Purpose of blast plans
The Dangerous Goods Safety (Explosives) Regulations 2007 require the preparation of a blast plan and written blast records before an explosive is used to blast rock or similar solid material, or to damage, destroy or demolish anything, whether on or under land or water.
The purpose of a blast plan is to:
- detail the objectives of the project or task
- identify risks, hazards and controls
- identify site-specific requirements
- introduce blasting as part of the overall task
- control the blast process from design to initiation, evaluation and misfire treatment
- implement a review process to ensure the objectives are met
- assure the safety of the public, site personnel and surrounding properties.
By maintaining written records of the use of explosives as part of the blast plan, details of the conduct of the blast and post-blast analysis are properly documented. This could be important if there is an incident or complaint in relation to the blast.
Who is responsible for preparing a blast plan?
The following people must prepare a blast plan or ensure that one is prepared:
- person for whom the shotfirer is working
- person who has control and management of the work that necessitates the use of the explosive
- person who has the control and management of the place where the explosive is used.
The shotfirer licence holder must make a proper written record of the blast within seven days of the use of an explosive.
Refer to r. 129 Dangerous Goods Safety (Explosives) Regulations 2007.
Important note: In a mining context, it is the responsibility of the mine manager and principal employer to ensure relevant legislative requirements are met under the Mines Safety and Inspection Act 1994, Mines Safety and Inspection Regulations 1995, Dangerous Goods Safety Act 2004 and Dangerous Goods Safety (Explosives) Regulations 2007.
Keeping a record of the blast plan
The following persons need to keep a written record of the use of an explosive for two years after its use:
- the holder of a shotfirer licence (unless the holder was employed under a contract of service when using the explosive)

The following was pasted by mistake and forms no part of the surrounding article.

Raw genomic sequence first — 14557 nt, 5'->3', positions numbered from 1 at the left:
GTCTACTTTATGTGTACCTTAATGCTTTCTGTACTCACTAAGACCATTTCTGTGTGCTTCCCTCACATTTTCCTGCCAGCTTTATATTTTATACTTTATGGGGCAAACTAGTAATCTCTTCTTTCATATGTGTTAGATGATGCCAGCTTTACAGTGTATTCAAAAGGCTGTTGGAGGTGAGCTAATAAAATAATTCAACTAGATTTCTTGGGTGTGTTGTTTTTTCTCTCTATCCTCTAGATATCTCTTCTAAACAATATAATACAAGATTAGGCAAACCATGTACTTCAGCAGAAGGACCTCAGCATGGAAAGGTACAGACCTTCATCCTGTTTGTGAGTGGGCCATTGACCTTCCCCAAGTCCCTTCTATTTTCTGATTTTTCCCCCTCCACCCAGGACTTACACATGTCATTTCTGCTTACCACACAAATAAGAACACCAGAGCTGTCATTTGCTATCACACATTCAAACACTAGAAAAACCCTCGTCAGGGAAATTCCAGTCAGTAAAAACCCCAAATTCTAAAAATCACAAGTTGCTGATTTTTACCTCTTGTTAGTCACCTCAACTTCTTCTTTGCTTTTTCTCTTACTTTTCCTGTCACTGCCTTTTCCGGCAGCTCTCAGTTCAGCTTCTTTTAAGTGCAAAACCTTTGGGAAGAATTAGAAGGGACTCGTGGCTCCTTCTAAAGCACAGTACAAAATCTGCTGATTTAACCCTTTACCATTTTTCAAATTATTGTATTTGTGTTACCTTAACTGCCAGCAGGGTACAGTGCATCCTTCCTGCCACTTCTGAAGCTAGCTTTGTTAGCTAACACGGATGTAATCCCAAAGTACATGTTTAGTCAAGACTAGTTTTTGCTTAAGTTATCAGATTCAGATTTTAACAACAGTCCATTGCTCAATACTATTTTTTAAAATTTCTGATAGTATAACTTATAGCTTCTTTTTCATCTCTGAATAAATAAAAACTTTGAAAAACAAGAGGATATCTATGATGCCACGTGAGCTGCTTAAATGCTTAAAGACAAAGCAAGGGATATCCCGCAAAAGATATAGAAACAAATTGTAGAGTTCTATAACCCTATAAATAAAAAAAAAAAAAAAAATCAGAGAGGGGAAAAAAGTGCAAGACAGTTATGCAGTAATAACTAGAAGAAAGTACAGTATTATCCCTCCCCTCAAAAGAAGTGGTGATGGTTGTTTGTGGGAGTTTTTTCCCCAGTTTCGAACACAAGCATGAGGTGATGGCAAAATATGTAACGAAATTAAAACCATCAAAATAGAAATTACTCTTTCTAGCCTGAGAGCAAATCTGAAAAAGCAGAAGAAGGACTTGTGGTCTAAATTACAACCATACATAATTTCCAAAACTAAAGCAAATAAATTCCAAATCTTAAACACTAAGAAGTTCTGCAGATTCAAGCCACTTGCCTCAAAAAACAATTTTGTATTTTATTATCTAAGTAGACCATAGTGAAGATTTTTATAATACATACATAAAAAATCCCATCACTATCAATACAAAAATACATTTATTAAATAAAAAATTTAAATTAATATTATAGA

- the person for whom the shotfirer was working when using the explosive, whether under a contract for services or a contract of service
- the person who has the control and management of the work that necessitated the explosion.
A record must be kept as an inspector of mines may require the document to be produced at any time, or the department’s Chief Officer under the Dangerous Goods Safety Act 2004 may, at any time, make a written request for a copy before a specified date.
In mining operations, the manager of the mine or the principal employer at the mine would be required to hold copies or originals.
A guide and templates are available to assist the mining industry and other blasting operations to prepare a blast plan and records about the blast that address the key requirements of the Dangerous Goods Safety (Explosives) Regulations 2007.
The guide below is based on sections A2 and A3 of Australian Standard AS 2187.2 Explosives – Storage and use – Use of explosives.
Australian Standard AS 2187.2 Explosives – Storage and use – Use of explosives is available from Standards Australia.
Refer to rr. 129, 130 and 134 Dangerous Goods Safety (Explosives) Regulations 2007
Use of the blast plan templates is not mandatory and organisations may already have a blast plan that complies with the relevant regulations. However, familiarity with this guide and templates will ensure awareness of the statutory obligations and assist in determining the type and level of information required.
Template for use of explosives in general blasting operations
Templates for use of explosives in mining
Mining blast plans are a requirement of both the Dangerous Goods Safety Act 2004 and Mines Safety and Inspections Act 1994 (available below).
The Dangerous Goods Safety (Explosives) Regulations 2007 are invoked in r. 8.1A of the Mines Safety and Inspection Regulations 1995 (available below).